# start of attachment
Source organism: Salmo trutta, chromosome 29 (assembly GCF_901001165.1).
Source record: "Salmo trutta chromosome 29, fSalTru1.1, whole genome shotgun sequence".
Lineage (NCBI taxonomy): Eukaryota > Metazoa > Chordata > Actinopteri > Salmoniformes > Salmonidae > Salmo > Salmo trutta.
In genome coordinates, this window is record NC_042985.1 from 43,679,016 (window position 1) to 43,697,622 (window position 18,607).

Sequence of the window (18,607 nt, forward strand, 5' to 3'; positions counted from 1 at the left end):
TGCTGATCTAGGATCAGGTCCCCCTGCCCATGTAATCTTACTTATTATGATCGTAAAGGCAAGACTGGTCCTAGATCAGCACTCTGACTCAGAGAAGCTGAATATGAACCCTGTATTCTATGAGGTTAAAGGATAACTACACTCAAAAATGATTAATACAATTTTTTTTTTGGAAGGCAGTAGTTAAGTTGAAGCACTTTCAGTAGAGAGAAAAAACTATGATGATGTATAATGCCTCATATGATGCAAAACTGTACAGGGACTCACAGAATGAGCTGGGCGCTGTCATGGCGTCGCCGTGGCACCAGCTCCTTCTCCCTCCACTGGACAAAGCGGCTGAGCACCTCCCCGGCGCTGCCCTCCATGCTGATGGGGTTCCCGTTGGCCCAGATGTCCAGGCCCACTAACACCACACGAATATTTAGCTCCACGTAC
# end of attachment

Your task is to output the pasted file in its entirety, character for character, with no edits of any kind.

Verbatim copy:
Source organism: Salmo trutta, chromosome 29 (assembly GCF_901001165.1).
Source record: "Salmo trutta chromosome 29, fSalTru1.1, whole genome shotgun sequence".
Lineage (NCBI taxonomy): Eukaryota > Metazoa > Chordata > Actinopteri > Salmoniformes > Salmonidae > Salmo > Salmo trutta.
In genome coordinates, this window is record NC_042985.1 from 43,679,016 (window position 1) to 43,697,622 (window position 18,607).

Sequence of the window (18,607 nt, forward strand, 5' to 3'; positions counted from 1 at the left end):
TGCTGATCTAGGATCAGGTCCCCCTGCCCATGTAATCTTACTTATTATGATCGTAAAGGCAAGACTGGTCCTAGATCAGCACTCTGACTCAGAGAAGCTGAATATGAACCCTGTATTCTATGAGGTTAAAGGATAACTACACTCAAAAATGATTAATACAATTTTTTTTTTGGAAGGCAGTAGTTAAGTTGAAGCACTTTCAGTAGAGAGAAAAAACTATGATGATGTATAATGCCTCATATGATGCAAAACTGTACAGGGACTCACAGAATGAGCTGGGCGCTGTCATGGCGTCGCCGTGGCACCAGCTCCTTCTCCCTCCACTGGACAAAGCGGCTGAGCACCTCCCCGGCGCTGCCCTCCATGCTGATGGGGTTCCCGTTGGCCCAGATGTCCAGGCCCACTAACACCACACGAATATTTAGCTCCACGTAC